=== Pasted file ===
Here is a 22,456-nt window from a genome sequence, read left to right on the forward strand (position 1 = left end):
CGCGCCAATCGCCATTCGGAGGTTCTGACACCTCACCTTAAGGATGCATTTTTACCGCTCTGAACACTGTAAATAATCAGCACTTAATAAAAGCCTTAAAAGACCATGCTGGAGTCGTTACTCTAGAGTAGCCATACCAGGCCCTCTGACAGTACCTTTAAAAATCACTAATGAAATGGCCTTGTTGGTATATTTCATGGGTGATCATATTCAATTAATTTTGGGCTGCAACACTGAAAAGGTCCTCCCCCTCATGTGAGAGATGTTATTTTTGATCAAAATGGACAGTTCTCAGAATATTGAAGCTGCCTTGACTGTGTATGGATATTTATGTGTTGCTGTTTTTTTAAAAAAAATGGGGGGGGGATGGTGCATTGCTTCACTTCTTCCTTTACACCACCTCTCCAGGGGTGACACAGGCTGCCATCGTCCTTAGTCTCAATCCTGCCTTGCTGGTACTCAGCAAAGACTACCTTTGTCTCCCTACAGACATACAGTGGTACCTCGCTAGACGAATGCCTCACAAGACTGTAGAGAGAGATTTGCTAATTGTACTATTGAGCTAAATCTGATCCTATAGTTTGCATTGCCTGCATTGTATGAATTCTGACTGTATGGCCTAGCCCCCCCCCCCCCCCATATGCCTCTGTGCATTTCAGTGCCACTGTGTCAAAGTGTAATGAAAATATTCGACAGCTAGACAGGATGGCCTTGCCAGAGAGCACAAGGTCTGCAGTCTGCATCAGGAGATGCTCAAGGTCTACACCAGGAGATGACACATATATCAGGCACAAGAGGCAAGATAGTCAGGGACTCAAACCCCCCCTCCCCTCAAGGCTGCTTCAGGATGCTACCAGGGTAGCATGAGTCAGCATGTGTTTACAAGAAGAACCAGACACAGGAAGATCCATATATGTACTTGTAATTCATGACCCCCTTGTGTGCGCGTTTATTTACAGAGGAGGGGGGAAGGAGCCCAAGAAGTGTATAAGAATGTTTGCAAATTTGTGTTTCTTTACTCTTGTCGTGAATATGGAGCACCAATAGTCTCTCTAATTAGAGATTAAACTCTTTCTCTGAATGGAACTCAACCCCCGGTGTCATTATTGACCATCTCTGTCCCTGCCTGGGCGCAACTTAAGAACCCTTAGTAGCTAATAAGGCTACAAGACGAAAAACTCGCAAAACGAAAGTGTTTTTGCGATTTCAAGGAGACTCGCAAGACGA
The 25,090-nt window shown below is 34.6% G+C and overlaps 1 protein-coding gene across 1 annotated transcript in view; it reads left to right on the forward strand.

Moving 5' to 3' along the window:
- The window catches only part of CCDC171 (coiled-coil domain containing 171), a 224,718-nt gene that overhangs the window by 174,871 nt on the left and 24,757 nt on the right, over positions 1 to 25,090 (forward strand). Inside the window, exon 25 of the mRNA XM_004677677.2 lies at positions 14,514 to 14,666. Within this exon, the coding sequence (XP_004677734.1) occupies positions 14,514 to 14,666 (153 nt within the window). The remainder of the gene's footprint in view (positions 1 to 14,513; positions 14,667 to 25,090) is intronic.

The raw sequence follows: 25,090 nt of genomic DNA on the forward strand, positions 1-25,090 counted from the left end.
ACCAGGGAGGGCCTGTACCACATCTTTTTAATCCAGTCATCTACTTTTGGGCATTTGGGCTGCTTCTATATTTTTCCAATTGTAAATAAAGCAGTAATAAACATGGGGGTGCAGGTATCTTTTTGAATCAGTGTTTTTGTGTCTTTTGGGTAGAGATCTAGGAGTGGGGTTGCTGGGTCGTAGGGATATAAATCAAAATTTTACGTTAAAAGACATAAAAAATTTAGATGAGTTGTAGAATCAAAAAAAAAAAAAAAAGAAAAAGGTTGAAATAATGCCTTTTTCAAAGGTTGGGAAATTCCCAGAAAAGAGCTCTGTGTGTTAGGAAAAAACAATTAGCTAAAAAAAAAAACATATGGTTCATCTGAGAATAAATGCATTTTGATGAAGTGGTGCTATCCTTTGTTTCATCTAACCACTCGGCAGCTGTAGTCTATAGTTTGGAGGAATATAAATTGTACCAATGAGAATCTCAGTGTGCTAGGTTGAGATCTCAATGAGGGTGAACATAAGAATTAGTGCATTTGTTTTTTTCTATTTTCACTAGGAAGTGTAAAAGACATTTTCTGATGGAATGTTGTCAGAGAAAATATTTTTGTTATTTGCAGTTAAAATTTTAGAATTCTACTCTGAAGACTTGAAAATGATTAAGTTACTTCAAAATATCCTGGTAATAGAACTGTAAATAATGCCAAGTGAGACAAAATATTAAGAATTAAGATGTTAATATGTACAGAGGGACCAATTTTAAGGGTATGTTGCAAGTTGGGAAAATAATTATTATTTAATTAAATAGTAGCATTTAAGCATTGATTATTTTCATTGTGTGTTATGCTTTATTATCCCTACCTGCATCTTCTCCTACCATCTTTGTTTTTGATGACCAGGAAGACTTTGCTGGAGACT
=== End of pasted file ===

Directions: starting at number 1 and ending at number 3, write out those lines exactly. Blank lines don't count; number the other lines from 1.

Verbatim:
Here is a 22,456-nt window from a genome sequence, read left to right on the forward strand (position 1 = left end):
CGCGCCAATCGCCATTCGGAGGTTCTGACACCTCACCTTAAGGATGCATTTTTACCGCTCTGAACACTGTAAATAATCAGCACTTAATAAAAGCCTTAAAAGACCATGCTGGAGTCGTTACTCTAGAGTAGCCATACCAGGCCCTCTGACAGTACCTTTAAAAATCACTAATGAAATGGCCTTGTTGGTATATTTCATGGGTGATCATATTCAATTAATTTTGGGCTGCAACACTGAAAAGGTCCTCCCCCTCATGTGAGAGATGTTATTTTTGATCAAAATGGACAGTTCTCAGAATATTGAAGCTGCCTTGACTGTGTATGGATATTTATGTGTTGCTGTTTTTTTAAAAAAAATGGGGGGGGGATGGTGCATTGCTTCACTTCTTCCTTTACACCACCTCTCCAGGGGTGACACAGGCTGCCATCGTCCTTAGTCTCAATCCTGCCTTGCTGGTACTCAGCAAAGACTACCTTTGTCTCCCTACAGACATACAGTGGTACCTCGCTAGACGAATGCCTCACAAGACTGTAGAGAGAGATTTGCTAATTGTACTATTGAGCTAAATCTGATCCTATAGTTTGCATTGCCTGCATTGTATGAATTCTGACTGTATGGCCTAGCCCCCCCCCCCCCCCATATGCCTCTGTGCATTTCAGTGCCACTGTGTCAAAGTGTAATGAAAATATTCGACAGCTAGACAGGATGGCCTTGCCAGAGAGCACAAGGTCTGCAGTCTGCATCAGGAGATGCTCAAGGTCTACACCAGGAGATGACACATATATCAGGCACAAGAGGCAAGATAGTCAGGGACTCAAACCCCCCCTCCCCTCAAGGCTGCTTCAGGATGCTACCAGGGTAGCATGAGTCAGCATGTGTTTACAAGAAGAACCAGACACAGGAAGATCCATATATGTACTTGTAATTCATGACCCCCTTGTGTGCGCGTTTATTTACAGAGGAGGGGGGAAGGAGCCCAAGAAGTGTATAAGAATGTTTGCAAATTTGTGTTTCTTTACTCTTGTCGTGAATATGGAGCACCAATAGTCTCTCTAATTAGAGATTAAACTCTTTCTCTGAATGGAACTCAACCCCCGGTGTCATTATTGACCATCTCTGTCCCTGCCTGGGCGCAACTTAAGAACCCTTAGTAGCTAATAAGGCTACAAGACGAAAAACTCGCAAAACGAAAGTGTTTTTGCGATTTCAAGGAGACTCGCAAGACGA
The 25,090-nt window shown below is 34.6% G+C and overlaps 1 protein-coding gene across 1 annotated transcript in view; it reads left to right on the forward strand.